Thursday, May 23, 2013

Why Pope Celestine V wasn't murdered and why Stephen le Clerk probably wished he had been

Turning to medieval violence, we have two items to share:

Medieval Hermit Pope Not Murdered, as Believed reports that Italian researchers have debunked the theory that Pope Celestine V was killed by a nail to the head. They explain that a half-inch hole that can be seen in the remains of his skull was made long after he died, probably during one of his reburials.

Pope Celestine was a hermit monk who accepted the papacy in 1294 at age 85, but then months later resigned. It was believed that his successor, Pope Boniface VIII, had him murdered.

Tor Vergata of the University of Rome explained, “We can’t establish the real cause of death. A previous research carried test for heavy metal poisoning with negative results.”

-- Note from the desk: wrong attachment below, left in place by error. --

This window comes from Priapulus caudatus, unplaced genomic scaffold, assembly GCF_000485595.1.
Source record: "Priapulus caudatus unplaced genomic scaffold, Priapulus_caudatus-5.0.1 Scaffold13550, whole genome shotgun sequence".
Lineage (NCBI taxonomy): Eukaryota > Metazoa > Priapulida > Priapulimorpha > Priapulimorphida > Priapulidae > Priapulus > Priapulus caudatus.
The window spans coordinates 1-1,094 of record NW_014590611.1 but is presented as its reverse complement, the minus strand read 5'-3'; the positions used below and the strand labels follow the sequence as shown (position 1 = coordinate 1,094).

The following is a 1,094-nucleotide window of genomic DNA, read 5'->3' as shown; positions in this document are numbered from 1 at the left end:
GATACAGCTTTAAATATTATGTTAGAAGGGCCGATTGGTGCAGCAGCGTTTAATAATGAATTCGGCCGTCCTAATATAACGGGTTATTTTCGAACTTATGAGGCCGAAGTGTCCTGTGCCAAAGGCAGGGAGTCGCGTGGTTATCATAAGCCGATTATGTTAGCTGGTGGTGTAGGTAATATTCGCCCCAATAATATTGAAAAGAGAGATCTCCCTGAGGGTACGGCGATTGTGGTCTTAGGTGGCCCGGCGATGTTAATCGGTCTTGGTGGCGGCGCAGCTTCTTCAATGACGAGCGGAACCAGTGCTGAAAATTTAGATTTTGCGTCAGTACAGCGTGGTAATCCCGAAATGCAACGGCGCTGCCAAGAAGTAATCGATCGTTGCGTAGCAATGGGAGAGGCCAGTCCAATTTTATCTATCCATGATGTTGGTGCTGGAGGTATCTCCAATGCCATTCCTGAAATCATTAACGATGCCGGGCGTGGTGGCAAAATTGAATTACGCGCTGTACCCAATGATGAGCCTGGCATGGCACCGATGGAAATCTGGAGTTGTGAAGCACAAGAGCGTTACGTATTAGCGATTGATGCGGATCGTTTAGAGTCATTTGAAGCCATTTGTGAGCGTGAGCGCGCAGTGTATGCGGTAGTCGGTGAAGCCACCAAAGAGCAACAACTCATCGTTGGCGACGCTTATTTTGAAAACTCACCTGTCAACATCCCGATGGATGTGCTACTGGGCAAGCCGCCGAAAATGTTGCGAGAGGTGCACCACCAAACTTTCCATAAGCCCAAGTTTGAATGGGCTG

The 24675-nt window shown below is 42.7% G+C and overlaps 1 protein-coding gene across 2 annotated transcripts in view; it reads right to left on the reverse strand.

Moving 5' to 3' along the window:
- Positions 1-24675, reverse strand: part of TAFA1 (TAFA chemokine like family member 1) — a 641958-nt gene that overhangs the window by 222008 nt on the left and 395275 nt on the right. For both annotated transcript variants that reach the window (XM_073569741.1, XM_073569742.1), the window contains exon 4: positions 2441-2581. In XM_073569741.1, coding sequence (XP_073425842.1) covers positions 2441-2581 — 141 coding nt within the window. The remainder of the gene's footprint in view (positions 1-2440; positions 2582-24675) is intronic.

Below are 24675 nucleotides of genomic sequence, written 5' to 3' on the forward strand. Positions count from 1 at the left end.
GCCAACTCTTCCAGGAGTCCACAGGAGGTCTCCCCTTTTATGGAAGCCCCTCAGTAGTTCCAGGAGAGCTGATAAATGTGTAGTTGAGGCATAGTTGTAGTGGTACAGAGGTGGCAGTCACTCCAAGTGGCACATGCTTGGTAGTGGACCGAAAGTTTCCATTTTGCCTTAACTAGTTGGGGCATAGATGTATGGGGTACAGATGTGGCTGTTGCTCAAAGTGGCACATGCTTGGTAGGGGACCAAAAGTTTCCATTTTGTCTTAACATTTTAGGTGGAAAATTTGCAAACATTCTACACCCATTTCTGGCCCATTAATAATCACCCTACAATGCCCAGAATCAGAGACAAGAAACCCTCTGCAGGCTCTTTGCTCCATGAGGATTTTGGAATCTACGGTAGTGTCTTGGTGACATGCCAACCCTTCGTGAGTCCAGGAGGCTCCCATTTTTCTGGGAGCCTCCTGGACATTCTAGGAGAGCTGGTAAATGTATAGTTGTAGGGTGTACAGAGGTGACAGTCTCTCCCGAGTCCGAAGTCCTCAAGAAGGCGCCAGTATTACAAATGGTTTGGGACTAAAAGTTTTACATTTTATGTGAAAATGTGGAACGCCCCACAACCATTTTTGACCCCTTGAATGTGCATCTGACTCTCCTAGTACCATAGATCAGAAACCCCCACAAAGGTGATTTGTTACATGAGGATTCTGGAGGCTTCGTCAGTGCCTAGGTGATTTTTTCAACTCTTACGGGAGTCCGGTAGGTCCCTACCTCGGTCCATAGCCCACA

The researchers have also reconstruct Celestine’s face in the form of a silver mask. Click here to read the article from

See also The Five Worst Popes of the Middle Ages

Husband Castrates Wife's Lover, Then Sues (Medieval Style!)

Katherine O'Meara, writing in The Prodigal Ex Pat, tells us about a court case from Ireland in the year 1307. She came across the court case while her writing her thesis - it involves John Don (Dunne) of Youghal, Cork, his wife Basilia, and her lover Stephen le Clerk. I won't give it away, for it is a good read, but now I know what 'abciderunt ejus testiculos' means and that I should never trust a taverner!

You can read the post here.